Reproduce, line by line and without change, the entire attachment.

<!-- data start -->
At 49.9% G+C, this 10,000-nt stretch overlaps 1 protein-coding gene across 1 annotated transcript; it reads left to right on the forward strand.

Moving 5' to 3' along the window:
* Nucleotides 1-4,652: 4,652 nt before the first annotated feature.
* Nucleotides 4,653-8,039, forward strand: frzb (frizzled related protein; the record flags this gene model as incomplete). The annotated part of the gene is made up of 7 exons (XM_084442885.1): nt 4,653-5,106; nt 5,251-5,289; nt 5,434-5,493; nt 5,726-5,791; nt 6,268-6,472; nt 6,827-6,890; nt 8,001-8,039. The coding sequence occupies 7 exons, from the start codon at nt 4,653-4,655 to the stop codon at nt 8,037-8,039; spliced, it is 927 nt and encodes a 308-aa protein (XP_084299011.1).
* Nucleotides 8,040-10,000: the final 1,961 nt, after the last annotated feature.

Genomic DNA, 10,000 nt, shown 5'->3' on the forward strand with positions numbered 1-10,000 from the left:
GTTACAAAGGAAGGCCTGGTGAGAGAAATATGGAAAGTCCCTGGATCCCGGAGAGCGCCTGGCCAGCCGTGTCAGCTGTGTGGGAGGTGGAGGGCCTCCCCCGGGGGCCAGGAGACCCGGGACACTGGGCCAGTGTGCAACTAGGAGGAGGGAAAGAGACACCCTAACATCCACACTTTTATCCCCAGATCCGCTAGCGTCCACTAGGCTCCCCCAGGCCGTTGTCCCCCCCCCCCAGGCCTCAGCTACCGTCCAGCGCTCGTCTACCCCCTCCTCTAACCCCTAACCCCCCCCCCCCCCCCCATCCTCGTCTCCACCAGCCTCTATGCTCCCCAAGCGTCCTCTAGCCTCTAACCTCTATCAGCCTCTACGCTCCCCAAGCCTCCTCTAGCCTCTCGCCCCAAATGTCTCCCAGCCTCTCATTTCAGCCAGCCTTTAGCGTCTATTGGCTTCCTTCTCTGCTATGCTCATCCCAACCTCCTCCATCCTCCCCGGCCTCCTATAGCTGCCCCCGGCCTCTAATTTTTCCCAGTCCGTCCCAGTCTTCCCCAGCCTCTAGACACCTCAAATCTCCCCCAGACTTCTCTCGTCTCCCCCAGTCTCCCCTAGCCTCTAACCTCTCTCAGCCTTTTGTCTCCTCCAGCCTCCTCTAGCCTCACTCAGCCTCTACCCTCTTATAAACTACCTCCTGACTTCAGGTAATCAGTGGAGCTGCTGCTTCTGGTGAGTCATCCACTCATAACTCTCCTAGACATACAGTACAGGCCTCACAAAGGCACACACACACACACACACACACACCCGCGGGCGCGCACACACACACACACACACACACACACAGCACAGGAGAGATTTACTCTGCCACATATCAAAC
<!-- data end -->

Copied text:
At 49.9% G+C, this 10,000-nt stretch overlaps 1 protein-coding gene across 1 annotated transcript; it reads left to right on the forward strand.

Moving 5' to 3' along the window:
* Nucleotides 1-4,652: 4,652 nt before the first annotated feature.
* Nucleotides 4,653-8,039, forward strand: frzb (frizzled related protein; the record flags this gene model as incomplete). The annotated part of the gene is made up of 7 exons (XM_084442885.1): nt 4,653-5,106; nt 5,251-5,289; nt 5,434-5,493; nt 5,726-5,791; nt 6,268-6,472; nt 6,827-6,890; nt 8,001-8,039. The coding sequence occupies 7 exons, from the start codon at nt 4,653-4,655 to the stop codon at nt 8,037-8,039; spliced, it is 927 nt and encodes a 308-aa protein (XP_084299011.1).
* Nucleotides 8,040-10,000: the final 1,961 nt, after the last annotated feature.

Genomic DNA, 10,000 nt, shown 5'->3' on the forward strand with positions numbered 1-10,000 from the left:
GTTACAAAGGAAGGCCTGGTGAGAGAAATATGGAAAGTCCCTGGATCCCGGAGAGCGCCTGGCCAGCCGTGTCAGCTGTGTGGGAGGTGGAGGGCCTCCCCCGGGGGCCAGGAGACCCGGGACACTGGGCCAGTGTGCAACTAGGAGGAGGGAAAGAGACACCCTAACATCCACACTTTTATCCCCAGATCCGCTAGCGTCCACTAGGCTCCCCCAGGCCGTTGTCCCCCCCCCCCAGGCCTCAGCTACCGTCCAGCGCTCGTCTACCCCCTCCTCTAACCCCTAACCCCCCCCCCCCCCCCCATCCTCGTCTCCACCAGCCTCTATGCTCCCCAAGCGTCCTCTAGCCTCTAACCTCTATCAGCCTCTACGCTCCCCAAGCCTCCTCTAGCCTCTCGCCCCAAATGTCTCCCAGCCTCTCATTTCAGCCAGCCTTTAGCGTCTATTGGCTTCCTTCTCTGCTATGCTCATCCCAACCTCCTCCATCCTCCCCGGCCTCCTATAGCTGCCCCCGGCCTCTAATTTTTCCCAGTCCGTCCCAGTCTTCCCCAGCCTCTAGACACCTCAAATCTCCCCCAGACTTCTCTCGTCTCCCCCAGTCTCCCCTAGCCTCTAACCTCTCTCAGCCTTTTGTCTCCTCCAGCCTCCTCTAGCCTCACTCAGCCTCTACCCTCTTATAAACTACCTCCTGACTTCAGGTAATCAGTGGAGCTGCTGCTTCTGGTGAGTCATCCACTCATAACTCTCCTAGACATACAGTACAGGCCTCACAAAGGCACACACACACACACACACACACACCCGCGGGCGCGCACACACACACACACACACACACACACAGCACAGGAGAGATTTACTCTGCCACATATCAAAC